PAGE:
I got to cover the Tribeca Film Festival debut of Odayaka yesterday. It was my first Tribeca film festival and it was pretty exciting.
The movie takes place in a Tokyo suburb and follows the lives of two women who live next door to one another, experience the same anxieties and worries after the earthquake and nuclear incident, and eventually their paths cross in a dramatic way. It focused on the prejudice that people from Fukushima faced when they fled to other parts of Japan and one of the main characters, Saeko, experiences that herself when she decides to go against the grain and be vocal about her doubts and concerns over just exactly what qualifies as “safe”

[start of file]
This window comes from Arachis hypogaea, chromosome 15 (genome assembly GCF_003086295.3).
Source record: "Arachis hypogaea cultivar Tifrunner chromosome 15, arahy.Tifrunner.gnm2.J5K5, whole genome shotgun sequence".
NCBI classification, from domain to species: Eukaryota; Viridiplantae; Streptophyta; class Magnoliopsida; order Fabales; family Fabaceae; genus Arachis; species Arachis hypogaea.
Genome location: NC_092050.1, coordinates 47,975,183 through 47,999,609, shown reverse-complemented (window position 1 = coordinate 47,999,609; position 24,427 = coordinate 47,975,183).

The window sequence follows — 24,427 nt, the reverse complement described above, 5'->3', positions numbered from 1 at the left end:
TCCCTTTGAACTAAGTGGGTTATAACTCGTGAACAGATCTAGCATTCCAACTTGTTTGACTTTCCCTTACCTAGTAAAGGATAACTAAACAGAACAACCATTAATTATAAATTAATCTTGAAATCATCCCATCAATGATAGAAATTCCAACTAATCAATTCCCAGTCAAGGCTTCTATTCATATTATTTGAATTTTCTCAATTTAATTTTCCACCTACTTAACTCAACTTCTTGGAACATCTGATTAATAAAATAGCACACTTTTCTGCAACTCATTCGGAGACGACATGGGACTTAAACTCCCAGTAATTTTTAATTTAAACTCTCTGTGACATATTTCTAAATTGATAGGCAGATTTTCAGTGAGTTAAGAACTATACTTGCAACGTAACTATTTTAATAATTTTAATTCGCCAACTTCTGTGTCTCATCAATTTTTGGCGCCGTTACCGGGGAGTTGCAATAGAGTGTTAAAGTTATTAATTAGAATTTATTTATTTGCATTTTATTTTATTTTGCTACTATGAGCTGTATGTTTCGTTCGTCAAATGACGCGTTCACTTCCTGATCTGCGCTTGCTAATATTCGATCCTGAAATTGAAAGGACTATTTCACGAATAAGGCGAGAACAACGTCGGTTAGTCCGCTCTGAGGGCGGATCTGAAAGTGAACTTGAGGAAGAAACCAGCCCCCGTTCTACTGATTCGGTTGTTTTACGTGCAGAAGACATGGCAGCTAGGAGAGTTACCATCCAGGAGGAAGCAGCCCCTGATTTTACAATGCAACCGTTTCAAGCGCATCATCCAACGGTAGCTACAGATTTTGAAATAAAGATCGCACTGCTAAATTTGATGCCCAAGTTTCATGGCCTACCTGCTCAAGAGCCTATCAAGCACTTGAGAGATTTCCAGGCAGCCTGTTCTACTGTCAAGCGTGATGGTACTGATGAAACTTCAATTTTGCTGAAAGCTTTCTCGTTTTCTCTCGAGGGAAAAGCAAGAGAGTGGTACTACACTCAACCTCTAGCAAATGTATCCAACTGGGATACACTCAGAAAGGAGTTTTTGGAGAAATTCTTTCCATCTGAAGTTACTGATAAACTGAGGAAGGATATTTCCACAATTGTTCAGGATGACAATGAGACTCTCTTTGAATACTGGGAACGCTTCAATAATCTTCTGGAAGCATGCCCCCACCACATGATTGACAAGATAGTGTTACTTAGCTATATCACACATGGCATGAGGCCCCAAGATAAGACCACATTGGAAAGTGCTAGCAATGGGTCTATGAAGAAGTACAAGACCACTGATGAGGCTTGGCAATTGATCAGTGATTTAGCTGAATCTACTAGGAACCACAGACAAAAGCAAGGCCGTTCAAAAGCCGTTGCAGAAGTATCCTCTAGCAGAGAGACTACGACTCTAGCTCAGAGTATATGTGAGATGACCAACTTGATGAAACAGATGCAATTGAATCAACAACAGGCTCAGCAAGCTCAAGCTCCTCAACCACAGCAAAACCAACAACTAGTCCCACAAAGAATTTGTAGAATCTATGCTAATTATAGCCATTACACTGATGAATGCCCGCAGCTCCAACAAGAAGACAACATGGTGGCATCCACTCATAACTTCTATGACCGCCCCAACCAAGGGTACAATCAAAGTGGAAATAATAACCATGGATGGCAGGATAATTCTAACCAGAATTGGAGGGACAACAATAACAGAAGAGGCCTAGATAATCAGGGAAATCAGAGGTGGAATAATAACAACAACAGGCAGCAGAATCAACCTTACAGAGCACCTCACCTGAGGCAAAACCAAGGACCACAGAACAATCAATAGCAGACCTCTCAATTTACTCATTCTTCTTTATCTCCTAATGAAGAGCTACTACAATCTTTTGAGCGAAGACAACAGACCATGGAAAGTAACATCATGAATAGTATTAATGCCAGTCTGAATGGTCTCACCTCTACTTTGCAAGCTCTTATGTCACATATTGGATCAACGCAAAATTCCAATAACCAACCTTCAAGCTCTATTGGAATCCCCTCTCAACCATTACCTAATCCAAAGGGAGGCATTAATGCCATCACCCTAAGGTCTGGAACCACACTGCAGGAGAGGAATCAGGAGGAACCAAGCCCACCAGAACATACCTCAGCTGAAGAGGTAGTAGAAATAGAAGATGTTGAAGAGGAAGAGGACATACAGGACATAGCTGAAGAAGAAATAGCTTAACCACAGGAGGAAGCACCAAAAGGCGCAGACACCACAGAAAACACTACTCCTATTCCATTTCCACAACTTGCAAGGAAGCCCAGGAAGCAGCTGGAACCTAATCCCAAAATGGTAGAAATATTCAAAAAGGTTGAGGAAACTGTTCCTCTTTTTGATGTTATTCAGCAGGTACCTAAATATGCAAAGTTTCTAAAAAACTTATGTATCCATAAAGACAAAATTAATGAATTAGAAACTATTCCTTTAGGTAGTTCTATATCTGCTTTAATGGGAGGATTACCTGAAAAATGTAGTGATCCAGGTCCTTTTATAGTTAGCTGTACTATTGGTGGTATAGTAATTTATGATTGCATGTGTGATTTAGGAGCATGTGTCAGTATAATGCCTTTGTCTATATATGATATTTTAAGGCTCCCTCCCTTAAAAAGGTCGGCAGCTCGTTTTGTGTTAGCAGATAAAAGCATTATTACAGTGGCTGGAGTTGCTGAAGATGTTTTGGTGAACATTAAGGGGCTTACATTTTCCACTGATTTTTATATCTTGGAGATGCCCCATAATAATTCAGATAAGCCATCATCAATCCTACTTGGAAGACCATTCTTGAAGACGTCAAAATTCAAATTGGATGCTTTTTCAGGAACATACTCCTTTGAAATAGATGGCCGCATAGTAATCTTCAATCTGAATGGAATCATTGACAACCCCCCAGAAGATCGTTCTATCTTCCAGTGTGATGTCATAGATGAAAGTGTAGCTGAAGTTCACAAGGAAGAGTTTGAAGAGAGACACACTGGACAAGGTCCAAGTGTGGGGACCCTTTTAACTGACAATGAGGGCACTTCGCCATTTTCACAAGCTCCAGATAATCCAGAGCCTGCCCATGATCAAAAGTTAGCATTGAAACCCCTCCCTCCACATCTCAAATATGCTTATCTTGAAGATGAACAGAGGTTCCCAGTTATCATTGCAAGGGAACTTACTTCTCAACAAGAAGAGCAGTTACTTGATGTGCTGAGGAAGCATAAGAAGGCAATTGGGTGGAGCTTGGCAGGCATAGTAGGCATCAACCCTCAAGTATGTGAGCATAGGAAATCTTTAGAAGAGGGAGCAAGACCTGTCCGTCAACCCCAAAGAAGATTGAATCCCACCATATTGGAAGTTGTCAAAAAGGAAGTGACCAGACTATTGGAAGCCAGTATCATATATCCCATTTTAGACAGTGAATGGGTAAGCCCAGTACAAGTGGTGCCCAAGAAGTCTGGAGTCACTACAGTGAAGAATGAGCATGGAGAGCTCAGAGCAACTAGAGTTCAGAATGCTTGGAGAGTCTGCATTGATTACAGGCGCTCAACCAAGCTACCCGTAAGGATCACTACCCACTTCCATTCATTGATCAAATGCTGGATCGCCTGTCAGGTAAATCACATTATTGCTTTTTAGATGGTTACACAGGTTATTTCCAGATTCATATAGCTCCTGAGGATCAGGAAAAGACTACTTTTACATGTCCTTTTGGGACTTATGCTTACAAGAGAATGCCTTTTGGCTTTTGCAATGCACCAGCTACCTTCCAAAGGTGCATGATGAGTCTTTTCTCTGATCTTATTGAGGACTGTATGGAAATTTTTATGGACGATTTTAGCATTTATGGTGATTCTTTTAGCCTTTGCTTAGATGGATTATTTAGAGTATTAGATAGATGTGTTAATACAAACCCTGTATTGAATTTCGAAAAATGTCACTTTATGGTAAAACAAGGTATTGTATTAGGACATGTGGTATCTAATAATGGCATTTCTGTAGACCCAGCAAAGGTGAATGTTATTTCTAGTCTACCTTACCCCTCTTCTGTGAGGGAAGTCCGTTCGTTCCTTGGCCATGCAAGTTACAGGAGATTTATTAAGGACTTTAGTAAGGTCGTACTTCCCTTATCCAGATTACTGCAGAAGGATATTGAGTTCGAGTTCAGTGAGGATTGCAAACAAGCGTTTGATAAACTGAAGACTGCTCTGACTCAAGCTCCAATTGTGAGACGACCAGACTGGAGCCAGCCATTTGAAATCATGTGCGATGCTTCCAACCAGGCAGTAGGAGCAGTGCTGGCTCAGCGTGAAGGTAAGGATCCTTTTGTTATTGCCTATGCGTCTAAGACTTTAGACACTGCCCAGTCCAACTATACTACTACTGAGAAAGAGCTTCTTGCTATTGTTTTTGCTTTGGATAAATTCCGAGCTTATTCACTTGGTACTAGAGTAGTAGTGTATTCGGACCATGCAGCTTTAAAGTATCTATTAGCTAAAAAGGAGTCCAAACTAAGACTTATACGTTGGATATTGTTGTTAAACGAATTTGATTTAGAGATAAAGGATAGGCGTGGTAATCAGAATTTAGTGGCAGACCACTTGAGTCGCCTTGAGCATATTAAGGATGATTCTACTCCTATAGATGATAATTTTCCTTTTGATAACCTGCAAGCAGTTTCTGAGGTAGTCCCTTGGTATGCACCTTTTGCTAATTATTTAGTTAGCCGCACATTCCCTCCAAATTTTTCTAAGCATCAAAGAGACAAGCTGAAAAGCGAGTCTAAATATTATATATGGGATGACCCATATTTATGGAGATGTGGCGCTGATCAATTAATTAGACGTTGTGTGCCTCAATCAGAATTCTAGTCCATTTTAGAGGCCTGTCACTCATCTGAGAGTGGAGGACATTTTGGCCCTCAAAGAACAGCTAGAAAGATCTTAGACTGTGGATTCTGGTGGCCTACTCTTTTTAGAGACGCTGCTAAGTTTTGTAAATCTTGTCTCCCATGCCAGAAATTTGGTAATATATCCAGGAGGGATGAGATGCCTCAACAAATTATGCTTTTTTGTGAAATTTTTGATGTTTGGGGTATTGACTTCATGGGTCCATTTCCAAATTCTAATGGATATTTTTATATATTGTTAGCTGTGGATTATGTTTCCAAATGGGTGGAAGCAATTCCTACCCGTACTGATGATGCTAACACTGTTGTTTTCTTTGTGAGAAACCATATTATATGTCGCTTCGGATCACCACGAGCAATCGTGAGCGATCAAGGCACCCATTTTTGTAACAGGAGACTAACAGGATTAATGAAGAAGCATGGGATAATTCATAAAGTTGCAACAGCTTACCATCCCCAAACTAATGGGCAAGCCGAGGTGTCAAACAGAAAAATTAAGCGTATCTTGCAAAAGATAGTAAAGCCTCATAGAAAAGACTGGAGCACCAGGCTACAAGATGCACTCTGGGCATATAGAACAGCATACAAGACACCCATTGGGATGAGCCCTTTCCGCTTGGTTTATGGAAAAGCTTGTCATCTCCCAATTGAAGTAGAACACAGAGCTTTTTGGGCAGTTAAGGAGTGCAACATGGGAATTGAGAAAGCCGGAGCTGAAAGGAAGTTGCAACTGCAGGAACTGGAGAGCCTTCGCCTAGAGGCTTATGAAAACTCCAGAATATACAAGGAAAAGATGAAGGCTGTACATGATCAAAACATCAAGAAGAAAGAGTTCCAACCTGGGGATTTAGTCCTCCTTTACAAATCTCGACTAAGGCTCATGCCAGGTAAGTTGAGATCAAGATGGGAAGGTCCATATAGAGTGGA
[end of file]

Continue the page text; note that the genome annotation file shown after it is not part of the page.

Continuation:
I hadn’t hear about Japanese people from Fukushima being ostracized by other Japanese people until I attended a panel on Fukushima at the UN last month. I also learned how women with children tend to suffer worst after these disasters. They fall victim to increased domestic violence and abandonment. What struck me most about the film was the focus on the female characters, their connection through shared emotions and worries and their support of one another in the end. I’ve heard stories about mothers creating networks for themselves in Tohoku to share information and create solidarity with one another. All in all, it was a really good film and I recommend it to anyone who can see it.